Wheeler Peak, New Mexico. Elevation: 13,161 feet. That was our destination.
My dad manned the wheel; I leaned against the windowpane, watching the thick brown dust swirl beneath our car. My little brother and sister were asleep; my mom was reading. Like ghosts, the blue Rocky Mountains loomed in the summer haze.
I doubted that we would ever reach Red River, an old-fashioned town nestled among the peaks and aspen trees.I wasn’t in any hurry. Our family was about to climb Wheeler Peak, the tallest mountain in New Mexico, and I was scared. The round trip was over twenty miles, and we would spend the night high on the mountain.The day before the hike was filled with apprehension.
We had been in Red River for three days, acclimating to the thin mountain air. As I filled my backpack with trail mix and tuna (I can’t stand tuna!), I sighed. Why couldn’t my family just be normal and go the beach?But my family was not normal.The next day, we started our ascent.
With dread, I started up the infinite series of switchbacks. I watched my sister skipping ahead, carefree. My brother was racing her, and their laughter filled the silent woods.
I missed being that free. As a teenage girl, I felt as if I had lost touch with that sense of joy.For five long miles, we kept hiking. But finally, we reached the lake to set up camp.
There, we stopped for the ‘highlight’ of our day – tuna. I was speechless as that fishy stench wafted from the ‘Tuna Delight.’ Immediately sick, I gave the tuna to my brother. I wasn’t hungry.The next morning, we started our laborious ascent to the summit.
The deep valleys and snowy ridges were breathtaking. Vibrant flowers poured over the mountainside, and the sun illuminated them.We scaled sharp rocks, climbing towards the sky. For the first time in my life, the clouds seemed tangible.
The long trail ahead was surmountable. And each step took me closer to our destination. My feet started to feel lighter. We had hiked for over four miles, but I wasn’t tired. We were so close!I felt like a child again – completely free. Running ahead with my brother and sister, I didn’t care about what anyone else thought. Breathless, we stepped onto the summit, simultaneously reaching ‘the top of the world.’But my mom was concerned. ‘We need to get down right now,’ she ordered. Perplexed, we stared at her. She simply motioned towards my sister and to the sky above. We recoiled in shock. My sister’s hair was standing straight up. The sky was grey and foreboding; the thin air buzzed with static electricity. This was a storm. And we were not prepared. Terrified, we started to run down the mountain. If it rained, we would become hypothermic. If there was lightning – well, I tried not to think about that.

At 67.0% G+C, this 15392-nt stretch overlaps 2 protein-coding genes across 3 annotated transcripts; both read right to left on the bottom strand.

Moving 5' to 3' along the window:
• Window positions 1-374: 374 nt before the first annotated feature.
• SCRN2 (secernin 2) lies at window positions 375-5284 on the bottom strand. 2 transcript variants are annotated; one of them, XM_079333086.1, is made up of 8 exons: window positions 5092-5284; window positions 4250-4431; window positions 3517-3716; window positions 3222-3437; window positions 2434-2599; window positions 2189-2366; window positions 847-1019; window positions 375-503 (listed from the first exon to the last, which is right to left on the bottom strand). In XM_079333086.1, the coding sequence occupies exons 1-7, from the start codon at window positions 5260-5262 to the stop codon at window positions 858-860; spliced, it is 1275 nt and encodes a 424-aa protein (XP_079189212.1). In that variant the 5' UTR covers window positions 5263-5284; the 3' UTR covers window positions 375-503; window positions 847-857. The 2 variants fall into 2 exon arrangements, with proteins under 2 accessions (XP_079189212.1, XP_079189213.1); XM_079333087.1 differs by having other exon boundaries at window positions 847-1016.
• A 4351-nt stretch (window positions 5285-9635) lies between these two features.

My dad gave each of us a flimsy poncho. But it didn’t rain. It hailed. It was a whiteout. There was no shelter – we were defenseless.The hail shot like bullets through out ponchos. But we had to keep going. My brother ran in front, his steps blazing a path for my unsure feet. He tossed me his baseball hat, giving up his only protection from the barrage of whipping ice. Our shredded ponchos left an orange plastic trail on the mountainside.
My sister fell waist-deep into an ice-cold mountain lake, putting her in grave danger of hypothermia.It seemed like an eternity, but we eventually reached our camp. Cold and exhausted, we collapsed for three hours. But everyone was okay. Hot chocolate revived my sister, and my brother was brought back to life by the promise of pizza that night. Even though my hair was a mess, and I was black and blue from the hail, I was renewed. As we packed up and headed to the mountain’s base, I believed in myself.That hailstorm changed me. It infused me with the sense that, even though hard times will overwhelm and ‘blind’ me, I can get through them. My loving family is there for a reason – I don’t know what I would have done on that mountain without my brother’s guidance and unselfish generosity. I have learned that you don’t always overcome hard times…sometimes you go through them. And if you are blessed with a loving family, you won’t be alone.
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